Planning for Profit
Plan for Profit
Profit doesn’t just happen. You have to plan for it and actively make it happen by increasing revenue and decreasing costs. All too often in farming, the familiar profit formula looks like this:
Income – Expenses = Zero Profit (or the “Profit” might even be negative)
Increasingly, farmers are seizing the reins and building profit into their farms. There are two excellent resources to help you do this:
1) Holistic Management (HM) is a framework that helps you make better decisions when managing complexity. There are several planning processes that are part of HM; one of these is Holistic Financial Planning. It is one of the few financial planning processes that helps you plan for profit, and it turns the profitability equation around so that it reads: Income – Profit = Expenses (in other words, plan your income, set aside the profit you want from that, and what’s left over has to cover expenses) Look through their website to find trainings and consultants who may be able to help you.
2) The Organic Farmers’ Business Handbook by Richard Wiswall. Although the author is an organic vegetable farmer, any farmer can get great ideas and lessons from this comprehensive guide to recordkeeping and planning for profitability. It even comes with a CD of spreadsheets to help with developing enterprise budgets. Search online or at your local library to find this handy reference.
A Word of Caution: Don’t Drop Prices!
You need to be aware of your local competitors and what they are charging. Be prepared to explain why your prices are higher. If you have never sold this product before, it is better to start higher and be able to lower your price than to have to raise the price.
How much is too much? Or too little? What if you have corn at $3.50 per dozen according to your calculations, and your neighbor is charging $3.00? Can you still make a profit by lowering your price? Sometimes it is better to sell fewer at the higher price than to sell more at the lower price. For example, suppose your margin on the $3.50 per dozen is $0.50 towards profit. If you sell 300 dozen, that will give you $150 in profit. If you dropped your price to even $3.25, you would have to sell 600 dozen to get the same profit. Is doubling your production AND your number of sales feasible? For a 7% decrease in price, you would have to sell twice as much.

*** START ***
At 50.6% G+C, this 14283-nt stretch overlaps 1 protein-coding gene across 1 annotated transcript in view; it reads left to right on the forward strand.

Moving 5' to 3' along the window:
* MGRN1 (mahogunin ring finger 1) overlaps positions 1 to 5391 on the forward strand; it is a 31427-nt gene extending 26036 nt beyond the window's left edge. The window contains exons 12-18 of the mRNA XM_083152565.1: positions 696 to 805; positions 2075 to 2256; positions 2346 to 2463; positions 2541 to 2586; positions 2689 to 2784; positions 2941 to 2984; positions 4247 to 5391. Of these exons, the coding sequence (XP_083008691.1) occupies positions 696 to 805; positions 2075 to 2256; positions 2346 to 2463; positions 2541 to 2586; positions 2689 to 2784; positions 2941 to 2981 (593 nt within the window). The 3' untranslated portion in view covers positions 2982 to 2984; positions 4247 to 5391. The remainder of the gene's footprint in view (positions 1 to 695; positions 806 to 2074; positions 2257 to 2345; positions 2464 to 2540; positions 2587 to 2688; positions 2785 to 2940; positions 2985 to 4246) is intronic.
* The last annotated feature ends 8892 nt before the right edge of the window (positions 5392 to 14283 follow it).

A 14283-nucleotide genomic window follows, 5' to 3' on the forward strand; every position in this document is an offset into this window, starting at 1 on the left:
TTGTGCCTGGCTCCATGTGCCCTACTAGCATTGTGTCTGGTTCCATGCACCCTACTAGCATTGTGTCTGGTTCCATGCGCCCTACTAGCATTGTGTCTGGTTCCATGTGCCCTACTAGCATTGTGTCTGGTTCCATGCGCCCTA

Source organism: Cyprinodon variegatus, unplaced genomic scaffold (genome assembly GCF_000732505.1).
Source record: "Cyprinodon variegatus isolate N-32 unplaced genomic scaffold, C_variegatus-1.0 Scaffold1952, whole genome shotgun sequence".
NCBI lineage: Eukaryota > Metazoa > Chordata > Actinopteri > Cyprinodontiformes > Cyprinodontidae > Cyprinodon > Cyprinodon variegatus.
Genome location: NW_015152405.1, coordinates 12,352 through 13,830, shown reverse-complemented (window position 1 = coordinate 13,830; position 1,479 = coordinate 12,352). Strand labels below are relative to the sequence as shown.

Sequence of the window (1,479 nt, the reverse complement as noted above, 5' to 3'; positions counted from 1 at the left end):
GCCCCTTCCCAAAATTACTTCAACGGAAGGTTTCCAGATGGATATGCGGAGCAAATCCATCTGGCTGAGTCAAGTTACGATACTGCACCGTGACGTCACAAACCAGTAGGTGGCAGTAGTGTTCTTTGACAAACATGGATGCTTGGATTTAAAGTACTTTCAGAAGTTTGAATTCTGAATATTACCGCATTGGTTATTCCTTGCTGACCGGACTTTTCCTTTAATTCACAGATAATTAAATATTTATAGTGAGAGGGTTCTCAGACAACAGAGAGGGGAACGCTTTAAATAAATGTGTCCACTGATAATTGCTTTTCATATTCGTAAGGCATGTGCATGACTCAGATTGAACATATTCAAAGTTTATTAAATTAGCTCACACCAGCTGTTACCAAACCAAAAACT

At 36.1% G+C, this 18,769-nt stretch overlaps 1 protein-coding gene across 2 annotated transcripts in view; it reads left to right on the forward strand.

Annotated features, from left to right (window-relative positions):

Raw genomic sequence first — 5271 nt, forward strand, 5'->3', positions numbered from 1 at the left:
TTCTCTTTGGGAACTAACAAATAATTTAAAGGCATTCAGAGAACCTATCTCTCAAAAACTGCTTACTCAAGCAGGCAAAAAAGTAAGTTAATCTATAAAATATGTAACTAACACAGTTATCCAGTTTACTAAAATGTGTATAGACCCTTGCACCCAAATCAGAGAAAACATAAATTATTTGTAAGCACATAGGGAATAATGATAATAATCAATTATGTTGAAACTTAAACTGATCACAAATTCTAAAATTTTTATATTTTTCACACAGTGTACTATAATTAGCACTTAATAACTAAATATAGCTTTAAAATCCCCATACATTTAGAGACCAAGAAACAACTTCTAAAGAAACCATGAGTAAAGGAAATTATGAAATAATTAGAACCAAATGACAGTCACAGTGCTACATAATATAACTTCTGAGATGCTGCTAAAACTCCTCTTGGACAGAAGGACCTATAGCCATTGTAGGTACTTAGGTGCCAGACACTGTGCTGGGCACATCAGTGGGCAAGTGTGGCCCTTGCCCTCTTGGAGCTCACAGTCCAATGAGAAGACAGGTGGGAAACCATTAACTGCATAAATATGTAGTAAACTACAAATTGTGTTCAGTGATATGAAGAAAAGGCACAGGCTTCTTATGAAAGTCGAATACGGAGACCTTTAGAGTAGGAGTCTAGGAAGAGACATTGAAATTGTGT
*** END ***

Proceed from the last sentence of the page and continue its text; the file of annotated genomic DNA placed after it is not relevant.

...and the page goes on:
You can stick with your higher price by differentiating your product. Use techniques like: signage, layout, local label, baker’s dozen, recipes or add some other value to keep your price point and make the extra $0.25/dozen.
As your customers get to know you, you will build your reputation for quality and honesty. 60% of sales come from repeat customers. Yet, many people concentrate their advertising and promotion on the 40% that are single service sales. Satisfied customers will likely tell their friends and neighbors. The most effective advertising is word of mouth- and repeat sales are key to your success. It is much more difficult (and expensive) to secure a new customer than to get a current customer to buy more. Make your repeat customers feel special and keep them coming back for more.